Saudi Journal of Gastroenterology
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ORIGINAL ARTICLE
Year : 2009  |  Volume : 15  |  Issue : 4  |  Page : 239-243

Irritable bowel syndrome in a Bangladeshi urban community: Prevalence and health care seeking pattern


1 Department of Gastroenterology, BIHS Hospital, Dhaka, Bangladesh
2 Department of Gastroenterology, Bangabandhu Sheikh Mujib Medical University, Dhaka, Bangladesh
3 Department of Gastroenterology, Dhaka Medical College Hospital, Dhaka, Bangladesh
4 Department of Gastroenterology, Bangubandhu Sheikh Mujib Medical University, Dhaka, Bangladesh

Correspondence Address:
Irin Perveen
B-3, E-2, Agargaon New Colony, Dhaka - 1207
Bangladesh
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Source of Support: None, Conflict of Interest: None


DOI: 10.4103/1319-3767.56099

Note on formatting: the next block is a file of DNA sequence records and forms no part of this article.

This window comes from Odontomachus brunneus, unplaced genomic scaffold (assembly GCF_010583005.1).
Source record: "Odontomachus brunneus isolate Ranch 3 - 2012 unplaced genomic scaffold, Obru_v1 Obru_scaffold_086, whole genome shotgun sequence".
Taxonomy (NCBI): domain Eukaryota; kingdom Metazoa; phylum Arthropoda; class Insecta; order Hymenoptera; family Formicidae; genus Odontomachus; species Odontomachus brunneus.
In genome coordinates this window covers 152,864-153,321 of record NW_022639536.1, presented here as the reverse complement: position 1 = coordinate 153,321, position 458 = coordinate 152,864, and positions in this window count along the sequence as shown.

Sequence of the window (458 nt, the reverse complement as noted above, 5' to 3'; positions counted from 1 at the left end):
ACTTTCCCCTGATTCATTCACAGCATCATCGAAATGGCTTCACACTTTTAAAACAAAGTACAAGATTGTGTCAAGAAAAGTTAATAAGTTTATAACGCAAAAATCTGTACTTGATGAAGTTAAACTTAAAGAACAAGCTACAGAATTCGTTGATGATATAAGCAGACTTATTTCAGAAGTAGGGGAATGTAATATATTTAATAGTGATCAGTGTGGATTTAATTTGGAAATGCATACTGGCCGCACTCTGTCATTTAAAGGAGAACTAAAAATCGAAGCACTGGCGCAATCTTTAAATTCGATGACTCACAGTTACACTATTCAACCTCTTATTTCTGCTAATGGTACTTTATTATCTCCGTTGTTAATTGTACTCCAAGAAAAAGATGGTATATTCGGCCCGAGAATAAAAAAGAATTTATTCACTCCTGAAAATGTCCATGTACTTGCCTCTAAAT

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Background/Aims : Although irritable bowel syndrome (IBS) is a common gastrointestinal disorder, its prevalence is unknown, especially in the urban population of Bangladesh. This community-based study aimed to find out the prevalence of IBS and healthcare-seeking patterns using the Rome-II definition. Materials and Methods : A population-based cross-sectional survey of 1503 persons aged 15 years and above was carried out in an urban community of Bangladesh. The subjects were interviewed using a valid questionnaire based on Rome-II criteria in a home setting. Statistical analysis was performed with Statistical Package for Social Science (SPSS) Programmers and the level of significance was set at P ≤ 0.05. Results : A response rate of 97.2% yielded 1503 questionnaires for analysis. The prevalence of IBS was found to be 7.7% (n = 116) with a male to female ratio of 1:1.36 (49 vs. 67). "Diarrhoea-predominant IBS" (50%, n = 58) was the predominant IBS subgroup. Symptoms of abdominal pain associated with a change in stool frequency (100%) and consistency (88.8%) were quite common. All IBS symptoms were more prevalent among women (P < 0.000). In the past one year, 65.5% (n = 76) IBS subjects had consulted a physician with a slightly higher rate of women consulters (68.6 vs. 61.2%). The main predictor for healthcare-seeking was the presence of multiple dyspeptic symptoms. Conclusions : The prevalence of IBS in the urban community was found to be similar to that in rural communities. A higher rate of consultation was found among urban IBS subjects than in the rural subjects, with sex not seen to be a discriminator to seek consultation.


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